Five principles to biosecurity

Prof. Jeroen Dewulf, head of the chair on epidemiology started the training with a lecture on the five main principles of biosecurity and practical examples to illustrate and respect these principles in order to prevent disease from entering the farm and spread within it. The principles being:

  1. Preventing direct and indirect contact between potentially infectious and susceptible animals
  2. Not every route of transmission is equally important, so not every biosecurity measure is equally effective
  3. Lower the general infection pressure on the farm to lower the burden on the immune system of the animals
  4. Size matters meaning that although biosecurity is important on every farm, on larger farms the risk and negative consequences of disease outbreaks will be much larger and harder to contain than on smaller farms.
  5. Frequency matters: the frequency of events or actions happening on the farm determine the risks. An event or action (e.g. feed truck delivering feed) with a low probability of infecting the farm per visit can pose a substantial risk for the farm when it reoccurs frequently.

Next, prof. Dewulf explained these principles and suitable external and internal biosecurity measures in more detail with practical examples for pig production.

Scoring and benchmarking biosecurity with Biocheck

The final theoretical part of the first day was focused on the UGhent’s Biocheck. This innovative risk-based scoring system can elevate the European livestock sectors’ biosecurity status since it is the first system to quantitatively score and benchmark the biosecurity of farms in pig, poultry, dairy, beef and veal production. The checklist evaluates the farm’s biosecurity measures and takes into account the relative risks of different infection transmission routes resulting in an overall biosecurity score out of a 100 for the farm as well as detailed scores for external and internal biosecurity separately. The highest detail of scoring offers farmers and vets immediate insight into measures to improve within both the domains of external and internal biosecurity.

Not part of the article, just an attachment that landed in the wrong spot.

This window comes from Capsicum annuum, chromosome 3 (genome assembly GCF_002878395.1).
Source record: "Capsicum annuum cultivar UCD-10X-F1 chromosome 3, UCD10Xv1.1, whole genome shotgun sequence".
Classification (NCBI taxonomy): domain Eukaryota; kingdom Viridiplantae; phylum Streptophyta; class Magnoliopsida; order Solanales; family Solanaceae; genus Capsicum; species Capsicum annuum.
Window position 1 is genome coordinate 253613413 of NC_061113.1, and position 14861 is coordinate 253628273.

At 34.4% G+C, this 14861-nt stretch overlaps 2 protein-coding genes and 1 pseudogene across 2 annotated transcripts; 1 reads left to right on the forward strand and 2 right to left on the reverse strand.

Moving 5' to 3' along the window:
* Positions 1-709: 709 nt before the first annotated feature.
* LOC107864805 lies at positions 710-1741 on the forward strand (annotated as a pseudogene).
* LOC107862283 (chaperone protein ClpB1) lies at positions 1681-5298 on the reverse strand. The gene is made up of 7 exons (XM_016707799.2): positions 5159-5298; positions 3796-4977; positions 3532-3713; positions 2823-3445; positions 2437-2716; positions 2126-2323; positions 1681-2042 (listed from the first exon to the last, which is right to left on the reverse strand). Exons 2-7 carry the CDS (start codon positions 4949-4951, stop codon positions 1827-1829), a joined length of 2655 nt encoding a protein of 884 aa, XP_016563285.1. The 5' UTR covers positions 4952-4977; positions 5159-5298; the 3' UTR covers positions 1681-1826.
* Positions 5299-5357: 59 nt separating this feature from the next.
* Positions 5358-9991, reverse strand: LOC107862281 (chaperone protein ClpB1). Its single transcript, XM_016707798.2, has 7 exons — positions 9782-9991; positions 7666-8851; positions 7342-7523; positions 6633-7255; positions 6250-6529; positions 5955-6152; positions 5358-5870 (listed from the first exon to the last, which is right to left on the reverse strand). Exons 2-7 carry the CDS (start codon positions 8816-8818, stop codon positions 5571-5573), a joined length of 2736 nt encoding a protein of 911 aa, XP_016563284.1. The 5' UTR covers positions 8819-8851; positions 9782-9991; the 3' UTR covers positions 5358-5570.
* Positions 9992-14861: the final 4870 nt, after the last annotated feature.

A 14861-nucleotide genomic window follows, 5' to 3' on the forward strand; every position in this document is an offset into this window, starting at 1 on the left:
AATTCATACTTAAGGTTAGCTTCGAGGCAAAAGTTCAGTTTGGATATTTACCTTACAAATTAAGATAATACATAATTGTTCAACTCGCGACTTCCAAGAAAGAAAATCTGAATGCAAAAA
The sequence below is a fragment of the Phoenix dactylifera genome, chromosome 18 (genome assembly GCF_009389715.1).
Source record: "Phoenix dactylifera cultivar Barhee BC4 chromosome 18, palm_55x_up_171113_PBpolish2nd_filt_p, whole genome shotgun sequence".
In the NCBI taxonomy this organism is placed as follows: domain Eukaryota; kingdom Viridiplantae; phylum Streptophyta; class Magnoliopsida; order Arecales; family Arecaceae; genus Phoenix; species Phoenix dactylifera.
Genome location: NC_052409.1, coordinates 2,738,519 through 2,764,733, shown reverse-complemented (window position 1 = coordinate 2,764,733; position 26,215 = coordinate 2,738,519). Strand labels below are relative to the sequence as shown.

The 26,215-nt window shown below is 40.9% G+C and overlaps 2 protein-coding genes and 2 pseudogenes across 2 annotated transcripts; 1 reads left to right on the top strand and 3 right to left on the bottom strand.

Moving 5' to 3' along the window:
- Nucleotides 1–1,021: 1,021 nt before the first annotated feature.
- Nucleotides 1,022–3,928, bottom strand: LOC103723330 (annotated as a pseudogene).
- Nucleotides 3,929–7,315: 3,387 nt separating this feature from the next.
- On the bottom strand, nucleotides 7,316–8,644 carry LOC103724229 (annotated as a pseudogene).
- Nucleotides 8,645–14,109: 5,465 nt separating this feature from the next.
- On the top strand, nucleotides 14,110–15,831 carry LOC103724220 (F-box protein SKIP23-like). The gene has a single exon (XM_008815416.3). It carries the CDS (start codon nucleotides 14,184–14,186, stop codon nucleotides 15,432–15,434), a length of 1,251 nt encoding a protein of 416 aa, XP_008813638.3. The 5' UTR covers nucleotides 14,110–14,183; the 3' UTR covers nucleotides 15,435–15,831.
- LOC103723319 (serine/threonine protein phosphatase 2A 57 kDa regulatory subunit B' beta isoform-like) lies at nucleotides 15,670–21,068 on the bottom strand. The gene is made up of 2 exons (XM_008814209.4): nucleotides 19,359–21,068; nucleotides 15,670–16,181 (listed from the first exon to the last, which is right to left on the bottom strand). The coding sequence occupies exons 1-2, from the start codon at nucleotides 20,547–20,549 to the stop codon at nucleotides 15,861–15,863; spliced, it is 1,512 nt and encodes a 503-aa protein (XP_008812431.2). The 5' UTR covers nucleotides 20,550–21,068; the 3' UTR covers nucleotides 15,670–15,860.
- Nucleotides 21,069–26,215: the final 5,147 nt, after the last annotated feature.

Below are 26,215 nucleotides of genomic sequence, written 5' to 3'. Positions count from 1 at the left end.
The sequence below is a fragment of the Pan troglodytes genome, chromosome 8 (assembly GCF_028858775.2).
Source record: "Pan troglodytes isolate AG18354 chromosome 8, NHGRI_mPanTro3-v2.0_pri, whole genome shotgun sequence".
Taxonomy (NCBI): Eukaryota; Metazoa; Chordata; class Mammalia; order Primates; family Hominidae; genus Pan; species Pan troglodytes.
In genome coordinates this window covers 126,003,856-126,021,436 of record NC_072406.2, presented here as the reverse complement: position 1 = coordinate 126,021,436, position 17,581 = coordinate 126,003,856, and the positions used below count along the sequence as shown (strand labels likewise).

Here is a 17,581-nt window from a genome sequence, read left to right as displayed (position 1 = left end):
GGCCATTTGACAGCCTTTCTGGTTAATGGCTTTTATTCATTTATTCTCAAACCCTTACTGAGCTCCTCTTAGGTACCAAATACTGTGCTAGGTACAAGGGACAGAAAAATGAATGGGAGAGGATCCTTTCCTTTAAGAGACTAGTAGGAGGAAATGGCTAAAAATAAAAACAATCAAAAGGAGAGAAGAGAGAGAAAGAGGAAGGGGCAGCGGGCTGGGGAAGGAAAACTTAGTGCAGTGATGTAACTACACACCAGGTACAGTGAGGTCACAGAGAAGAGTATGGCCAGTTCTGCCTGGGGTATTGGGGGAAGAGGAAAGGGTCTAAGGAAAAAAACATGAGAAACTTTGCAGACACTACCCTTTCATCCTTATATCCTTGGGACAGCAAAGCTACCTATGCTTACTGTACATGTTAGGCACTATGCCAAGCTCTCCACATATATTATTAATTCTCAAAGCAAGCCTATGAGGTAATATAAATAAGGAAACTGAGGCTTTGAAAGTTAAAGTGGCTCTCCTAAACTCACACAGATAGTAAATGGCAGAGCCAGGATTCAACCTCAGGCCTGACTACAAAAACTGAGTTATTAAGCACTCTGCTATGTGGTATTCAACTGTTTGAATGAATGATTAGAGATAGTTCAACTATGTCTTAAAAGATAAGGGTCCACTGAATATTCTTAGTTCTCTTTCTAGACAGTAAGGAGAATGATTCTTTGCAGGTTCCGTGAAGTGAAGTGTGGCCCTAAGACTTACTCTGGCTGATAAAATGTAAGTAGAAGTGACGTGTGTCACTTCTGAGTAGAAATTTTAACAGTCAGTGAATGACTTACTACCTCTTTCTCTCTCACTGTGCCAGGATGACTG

In the afternoon, the theory on biosecurity in general and the use of the Biocheck was nicely illustrated with a visit to a farrowing farm of a thousand sows and being a text book example of managing biosecurity in pig production. Here participants got the chance to exercise in evaluating a farms’ biosecurity status by use of the Biocheck.

Day 2: Focus on poultry production

The second day of training was focused on biosecurity in poultry and especially broiler production. D r Nele Caekebeke focused first on specific biosecurity aspects in poultry production, after which the participants had to exercise in designing and improving biosecurity measures on specific broiler farms.

The poultry training was finalized with another field visit to an integrated broiler farm where the participants could practice the Biocheck scoring in broiler production.

Get in touch to find out more about biosecurity training

If you are interested in the Biocheck scoring system, or would like to participate in or organise similar training in scoring and improving biosecurity measures, please get in touch with Prof. Jeroen Dewulf.